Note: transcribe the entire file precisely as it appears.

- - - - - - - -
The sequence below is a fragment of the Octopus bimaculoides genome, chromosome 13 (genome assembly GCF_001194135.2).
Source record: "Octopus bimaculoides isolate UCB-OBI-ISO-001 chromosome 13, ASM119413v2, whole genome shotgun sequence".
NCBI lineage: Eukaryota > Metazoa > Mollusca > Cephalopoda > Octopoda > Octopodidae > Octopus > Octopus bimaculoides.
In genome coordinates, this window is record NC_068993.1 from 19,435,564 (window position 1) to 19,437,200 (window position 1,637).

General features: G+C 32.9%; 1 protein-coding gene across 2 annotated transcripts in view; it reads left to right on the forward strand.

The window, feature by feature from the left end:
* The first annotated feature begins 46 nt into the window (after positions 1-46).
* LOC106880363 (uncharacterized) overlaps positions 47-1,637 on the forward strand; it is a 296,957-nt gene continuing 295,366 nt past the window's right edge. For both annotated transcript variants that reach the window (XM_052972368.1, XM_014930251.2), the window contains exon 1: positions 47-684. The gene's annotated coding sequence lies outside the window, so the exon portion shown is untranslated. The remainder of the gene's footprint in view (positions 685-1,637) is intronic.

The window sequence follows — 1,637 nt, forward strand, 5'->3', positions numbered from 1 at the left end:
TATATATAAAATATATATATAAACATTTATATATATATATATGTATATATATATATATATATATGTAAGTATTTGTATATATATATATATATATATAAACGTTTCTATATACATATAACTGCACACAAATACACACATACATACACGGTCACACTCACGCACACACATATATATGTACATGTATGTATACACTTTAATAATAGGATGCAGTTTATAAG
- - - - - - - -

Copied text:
The sequence below is a fragment of the Octopus bimaculoides genome, chromosome 13 (genome assembly GCF_001194135.2).
Source record: "Octopus bimaculoides isolate UCB-OBI-ISO-001 chromosome 13, ASM119413v2, whole genome shotgun sequence".
NCBI lineage: Eukaryota > Metazoa > Mollusca > Cephalopoda > Octopoda > Octopodidae > Octopus > Octopus bimaculoides.
In genome coordinates, this window is record NC_068993.1 from 19,435,564 (window position 1) to 19,437,200 (window position 1,637).

General features: G+C 32.9%; 1 protein-coding gene across 2 annotated transcripts in view; it reads left to right on the forward strand.

The window, feature by feature from the left end:
* The first annotated feature begins 46 nt into the window (after positions 1-46).
* LOC106880363 (uncharacterized) overlaps positions 47-1,637 on the forward strand; it is a 296,957-nt gene continuing 295,366 nt past the window's right edge. For both annotated transcript variants that reach the window (XM_052972368.1, XM_014930251.2), the window contains exon 1: positions 47-684. The gene's annotated coding sequence lies outside the window, so the exon portion shown is untranslated. The remainder of the gene's footprint in view (positions 685-1,637) is intronic.

The window sequence follows — 1,637 nt, forward strand, 5'->3', positions numbered from 1 at the left end:
TATATATAAAATATATATATAAACATTTATATATATATATATGTATATATATATATATATATATGTAAGTATTTGTATATATATATATATATATATAAACGTTTCTATATACATATAACTGCACACAAATACACACATACATACACGGTCACACTCACGCACACACATATATATGTACATGTATGTATACACTTTAATAATAGGATGCAGTTTATAAG